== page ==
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Visitors say Bhutan has to buck up to meet USD 200 a day expectations or will backfire 

Dechen Dolkar 

If tourists are to get the “high-value” experience, worth the USD 200 they pay for a day and the country wants to be a high-end destination, there is a lot to do on the grounds.

This is the observation those coming to Bhutan, including Bhutanese, are making although they have not complained officially. The complaints range from chatting air hostesses without greeting passengers, some of whom are the first point of contact to Bhutan,  to confusions and unintended harassment at the Paro International airport, which visitors feel would be reasons for quick backfire if not improved before the international borders are opened on September 23.

A Bhutanese coming home for a break from the US on July 24 said that services at the airport are not ready for high-end tourism. “Procedure for arrival is not user-friendly,” he said. “I am a Bhutanese used to our system, yet I was frustrated by the delay and the confusion,” he said.

A common complaint is on the Nu 500 Covid-testing fee. Visitors or those coming home are not informed about the fee, which had to be paid in Ngultrum in cash or electronically. “I had Thai Baht and INR, but they refused it and had to change,” said the Bhutanese passenger.



“The process is chaotic without any ground staff to  direct passengers. It took more than one hour to come out from the airport.”

The Bhutanese travelling with his family of five said that the confusion could make some people avoid the “Test and go” Covid-19 testing. “They put an ink mark on my finger before I was tested. My wife got it after she completed her test. This is confusing,” he said.

A foreigner visiting Bhutan for work was shocked with the crowd at the airport.  “The airport could be the super-spreader spot if services are not managed and improved,” he said. The foreigner who had not tested for Covid-19 said that if one passenger was positive, everybody would get the disease. “It is so crowded – skin to skin crowd – when we wait to be tested,” he said.

As passengers are put through the test and go regime, claiming baggage is another problem. With all passengers held for the Covid test, baggage are unloaded from the carousel  and dumped on the floors. “This is another place where people crowd to identify their belongings.”

The foreigner who had arranged a pick-up was shocked when he was asked the license and phone number of the driver besides asking to pay the fee in Ngultrums. “We can’t get Ngultrum outside Bhutan,” he exclaimed. Luckily he had enough from his last trip to Bhutan.



The visitor also said that after 24 hours of quarantine, authorities didn’t inform him about the test result although in the form it is mentioned that they would be contacted for the test results.

“I called the toll-free number 112 to ask about my test results the next evening,” the foreigner said. “At least the person on the phone was helpful and efficient.”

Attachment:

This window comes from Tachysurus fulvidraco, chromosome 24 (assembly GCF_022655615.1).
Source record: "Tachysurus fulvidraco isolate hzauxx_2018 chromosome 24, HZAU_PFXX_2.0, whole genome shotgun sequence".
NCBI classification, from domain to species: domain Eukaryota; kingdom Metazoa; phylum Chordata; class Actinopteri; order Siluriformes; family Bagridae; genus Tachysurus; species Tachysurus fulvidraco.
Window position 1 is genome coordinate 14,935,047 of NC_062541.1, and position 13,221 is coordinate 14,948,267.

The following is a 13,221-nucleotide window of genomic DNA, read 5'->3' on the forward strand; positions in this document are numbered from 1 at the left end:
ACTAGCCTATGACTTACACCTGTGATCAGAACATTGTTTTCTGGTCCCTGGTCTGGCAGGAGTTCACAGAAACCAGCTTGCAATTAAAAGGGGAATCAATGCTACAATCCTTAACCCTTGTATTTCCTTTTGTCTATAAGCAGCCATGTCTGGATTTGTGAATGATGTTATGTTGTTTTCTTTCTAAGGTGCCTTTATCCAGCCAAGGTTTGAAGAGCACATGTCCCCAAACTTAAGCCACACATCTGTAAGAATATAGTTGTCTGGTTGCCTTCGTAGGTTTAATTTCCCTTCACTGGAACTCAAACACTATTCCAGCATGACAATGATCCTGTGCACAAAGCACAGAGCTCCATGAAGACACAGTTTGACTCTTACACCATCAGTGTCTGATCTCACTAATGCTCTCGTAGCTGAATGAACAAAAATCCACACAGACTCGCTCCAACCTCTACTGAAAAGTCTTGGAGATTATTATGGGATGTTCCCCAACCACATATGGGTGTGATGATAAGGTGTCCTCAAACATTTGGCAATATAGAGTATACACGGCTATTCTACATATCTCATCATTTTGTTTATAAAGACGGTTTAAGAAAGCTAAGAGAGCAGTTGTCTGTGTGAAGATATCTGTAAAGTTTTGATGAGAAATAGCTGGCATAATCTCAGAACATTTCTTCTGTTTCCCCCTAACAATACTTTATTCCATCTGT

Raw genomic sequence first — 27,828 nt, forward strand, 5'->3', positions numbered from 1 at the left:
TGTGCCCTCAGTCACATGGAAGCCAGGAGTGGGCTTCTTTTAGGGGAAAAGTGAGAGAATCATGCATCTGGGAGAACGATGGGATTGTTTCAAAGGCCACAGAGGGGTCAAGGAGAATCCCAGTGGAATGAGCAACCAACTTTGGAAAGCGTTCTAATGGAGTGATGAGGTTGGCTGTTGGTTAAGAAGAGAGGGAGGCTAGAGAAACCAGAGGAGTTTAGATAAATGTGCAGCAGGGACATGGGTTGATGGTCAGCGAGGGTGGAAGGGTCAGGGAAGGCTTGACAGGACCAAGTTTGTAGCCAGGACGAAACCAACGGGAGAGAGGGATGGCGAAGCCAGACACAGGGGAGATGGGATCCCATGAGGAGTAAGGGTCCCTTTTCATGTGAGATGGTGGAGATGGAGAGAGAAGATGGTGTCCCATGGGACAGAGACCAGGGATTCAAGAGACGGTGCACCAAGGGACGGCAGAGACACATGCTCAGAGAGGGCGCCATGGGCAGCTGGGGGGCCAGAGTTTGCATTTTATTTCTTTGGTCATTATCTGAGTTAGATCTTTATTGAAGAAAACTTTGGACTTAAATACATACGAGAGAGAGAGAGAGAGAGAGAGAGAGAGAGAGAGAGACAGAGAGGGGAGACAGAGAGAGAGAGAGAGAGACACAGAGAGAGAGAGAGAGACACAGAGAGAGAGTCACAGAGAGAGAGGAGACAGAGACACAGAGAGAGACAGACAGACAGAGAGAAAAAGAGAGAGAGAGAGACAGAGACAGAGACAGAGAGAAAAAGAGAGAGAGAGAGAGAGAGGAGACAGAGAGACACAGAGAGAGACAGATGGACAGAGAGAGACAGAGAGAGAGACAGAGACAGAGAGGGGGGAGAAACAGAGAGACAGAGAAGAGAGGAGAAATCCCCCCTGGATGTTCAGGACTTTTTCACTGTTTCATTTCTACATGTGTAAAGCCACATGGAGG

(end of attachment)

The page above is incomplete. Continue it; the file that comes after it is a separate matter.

Feedback welcomed. Improvements made

Director general (DG) of the Department of Air Transport Authority, Karma Wangchuk, acknowledged the inconvenience passengers encountered at the arrival hall. He said that they are already working to improve services.

On July 28, the airport Covid taskforce conducted a meeting and made the process simpler and faster.

“We noticed that passengers were encountering inconvenience,” the DG said, adding that from July 28, the process and formalities are simplified and become systematic.



The department has identified counters for foreign exchange so that passengers and tourists can exchange money to pay for the Covid test. A second counter is identified for submitting forms and details for home quarantine and paying for the Covid test. The third is to collect the test kits and the last for submitting samples. “From there the passengers can directly go to the immigration counter and checkout,” he said.

Karma Wangchuk said that each counter will be managed by five to six de-suups to assist the passengers.

He said that they have already made changes to the infrastructure where tourists will experience something different from other international airports with art galleries.

Our vision is to improve services and provide the best services to the passengers,” he said. Karma Wangchuk said that now the staff at the frontline will be trained for service delivery like greeting, being polite and assisting the passengers.

The authority is also targeting to improve efficiency so that the last passenger will check out in 30 minutes.



Another initiative is to screen luggage as soon as it comes out from the aircraft and before it is loaded on conveyor belts to save time and congestion.

The authority is also working on health declaration forms for monkeypox and will made available online. Passengers wishing to travel to Bhutan have to declare before they embark the aircraft.

Passengers are also informed through SMS about their Covid-19 result whether it is negative or positive by 5 PM the next day.

The airport authority has also decided to create an agency where taxis will be arranged for passengers who do not have vehicles. Around four to five taxis will be identified. They will be tested every week and monitored.

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